Life on the streets doesn’t stand still. There is a never-ending movement of constant rushing. In the concrete jungle life moves fast and only the street photographer has the ability to “freeze” these moments.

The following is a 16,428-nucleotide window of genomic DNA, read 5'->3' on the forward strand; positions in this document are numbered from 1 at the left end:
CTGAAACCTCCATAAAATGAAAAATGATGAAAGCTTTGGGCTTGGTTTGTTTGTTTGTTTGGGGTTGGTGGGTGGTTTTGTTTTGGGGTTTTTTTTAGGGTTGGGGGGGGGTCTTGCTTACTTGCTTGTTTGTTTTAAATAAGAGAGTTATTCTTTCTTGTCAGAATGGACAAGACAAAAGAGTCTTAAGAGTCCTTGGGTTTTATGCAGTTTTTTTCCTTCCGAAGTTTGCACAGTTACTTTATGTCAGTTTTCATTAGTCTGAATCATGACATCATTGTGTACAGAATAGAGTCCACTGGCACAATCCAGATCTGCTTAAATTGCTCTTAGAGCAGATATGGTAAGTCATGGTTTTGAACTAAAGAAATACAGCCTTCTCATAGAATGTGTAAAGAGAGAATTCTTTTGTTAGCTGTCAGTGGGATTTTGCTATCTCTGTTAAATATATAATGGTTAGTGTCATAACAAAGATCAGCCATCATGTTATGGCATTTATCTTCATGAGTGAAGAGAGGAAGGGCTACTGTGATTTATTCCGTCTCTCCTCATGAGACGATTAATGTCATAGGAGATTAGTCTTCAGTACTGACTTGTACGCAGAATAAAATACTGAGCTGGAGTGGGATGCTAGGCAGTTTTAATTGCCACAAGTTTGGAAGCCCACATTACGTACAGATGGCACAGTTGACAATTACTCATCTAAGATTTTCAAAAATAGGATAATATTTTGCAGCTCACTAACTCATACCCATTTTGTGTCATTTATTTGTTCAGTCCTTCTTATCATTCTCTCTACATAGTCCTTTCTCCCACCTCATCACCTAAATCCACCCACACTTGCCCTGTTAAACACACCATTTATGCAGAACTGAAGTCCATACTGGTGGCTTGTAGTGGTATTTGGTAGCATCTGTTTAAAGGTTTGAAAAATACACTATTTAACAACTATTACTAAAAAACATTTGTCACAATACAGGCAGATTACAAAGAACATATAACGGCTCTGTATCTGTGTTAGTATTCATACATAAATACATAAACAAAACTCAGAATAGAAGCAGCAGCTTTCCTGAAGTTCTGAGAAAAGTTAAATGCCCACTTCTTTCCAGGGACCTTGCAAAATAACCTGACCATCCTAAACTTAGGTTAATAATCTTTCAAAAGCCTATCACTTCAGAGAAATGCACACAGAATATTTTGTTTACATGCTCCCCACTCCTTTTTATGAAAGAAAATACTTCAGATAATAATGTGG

“Shutter speed” corresponds to the amount of time that the shutter allows the light to hit the film or the sensor inside of the camera. Many street photographers prefer to use very fast shutter speed – mostly about 1/500 or 1/1000 of a second. That’s because street photography happens in such a fast pace and you have to react quickly – with a slower shutter speed both camera shake and movement of the subject can lead to blurry images. “Let’s forget those traditional camera settings and try something different” I thought to myself when doing these recent shots. With a slow shutter speed, motion can be captured much better. This method (also called panning) is little bit tricky and requires some practice and (to be honest) also some luck. Following the movement of the subject with the camera causes an effect with a blurry background while the subject itself stays sharp. It is a creative way of separating the subject from the background and forcing the viewer to focus on it. I had lot of fun using this technique on the streets of Berne, Switzerland last weekend. The images were shot with two mirrorless cameras – the Fujifilm X100s and the Fujifilm X-T1 with the Fujinon XF 35mm f/1.4 R lens at 1/15th of a second.

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